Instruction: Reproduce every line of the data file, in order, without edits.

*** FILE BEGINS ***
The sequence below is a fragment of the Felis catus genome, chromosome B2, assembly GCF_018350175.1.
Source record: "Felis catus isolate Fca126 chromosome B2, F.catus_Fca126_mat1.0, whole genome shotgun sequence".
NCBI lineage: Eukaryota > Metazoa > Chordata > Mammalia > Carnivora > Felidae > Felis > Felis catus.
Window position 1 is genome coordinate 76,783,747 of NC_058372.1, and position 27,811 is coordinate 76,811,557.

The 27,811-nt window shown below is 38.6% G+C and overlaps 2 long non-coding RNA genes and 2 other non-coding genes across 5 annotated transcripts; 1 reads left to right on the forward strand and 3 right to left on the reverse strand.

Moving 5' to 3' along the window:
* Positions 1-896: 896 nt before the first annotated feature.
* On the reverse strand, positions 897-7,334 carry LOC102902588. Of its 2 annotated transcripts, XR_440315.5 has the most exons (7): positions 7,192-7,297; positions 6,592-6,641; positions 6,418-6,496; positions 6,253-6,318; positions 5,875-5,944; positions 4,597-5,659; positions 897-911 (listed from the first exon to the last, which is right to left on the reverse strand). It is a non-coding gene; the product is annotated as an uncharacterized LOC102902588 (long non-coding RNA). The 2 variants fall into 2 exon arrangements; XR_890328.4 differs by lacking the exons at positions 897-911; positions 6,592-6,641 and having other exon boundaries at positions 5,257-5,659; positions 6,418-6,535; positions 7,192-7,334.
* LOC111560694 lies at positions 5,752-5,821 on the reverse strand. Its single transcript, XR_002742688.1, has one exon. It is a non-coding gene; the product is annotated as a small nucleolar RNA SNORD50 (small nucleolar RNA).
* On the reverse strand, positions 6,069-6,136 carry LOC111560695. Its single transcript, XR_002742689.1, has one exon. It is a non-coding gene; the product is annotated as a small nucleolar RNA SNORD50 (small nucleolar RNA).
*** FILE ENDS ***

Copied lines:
The sequence below is a fragment of the Felis catus genome, chromosome B2, assembly GCF_018350175.1.
Source record: "Felis catus isolate Fca126 chromosome B2, F.catus_Fca126_mat1.0, whole genome shotgun sequence".
NCBI lineage: Eukaryota > Metazoa > Chordata > Mammalia > Carnivora > Felidae > Felis > Felis catus.
Window position 1 is genome coordinate 76,783,747 of NC_058372.1, and position 27,811 is coordinate 76,811,557.

The 27,811-nt window shown below is 38.6% G+C and overlaps 2 long non-coding RNA genes and 2 other non-coding genes across 5 annotated transcripts; 1 reads left to right on the forward strand and 3 right to left on the reverse strand.

Moving 5' to 3' along the window:
* Positions 1-896: 896 nt before the first annotated feature.
* On the reverse strand, positions 897-7,334 carry LOC102902588. Of its 2 annotated transcripts, XR_440315.5 has the most exons (7): positions 7,192-7,297; positions 6,592-6,641; positions 6,418-6,496; positions 6,253-6,318; positions 5,875-5,944; positions 4,597-5,659; positions 897-911 (listed from the first exon to the last, which is right to left on the reverse strand). It is a non-coding gene; the product is annotated as an uncharacterized LOC102902588 (long non-coding RNA). The 2 variants fall into 2 exon arrangements; XR_890328.4 differs by lacking the exons at positions 897-911; positions 6,592-6,641 and having other exon boundaries at positions 5,257-5,659; positions 6,418-6,535; positions 7,192-7,334.
* LOC111560694 lies at positions 5,752-5,821 on the reverse strand. Its single transcript, XR_002742688.1, has one exon. It is a non-coding gene; the product is annotated as a small nucleolar RNA SNORD50 (small nucleolar RNA).
* On the reverse strand, positions 6,069-6,136 carry LOC111560695. Its single transcript, XR_002742689.1, has one exon. It is a non-coding gene; the product is annotated as a small nucleolar RNA SNORD50 (small nucleolar RNA).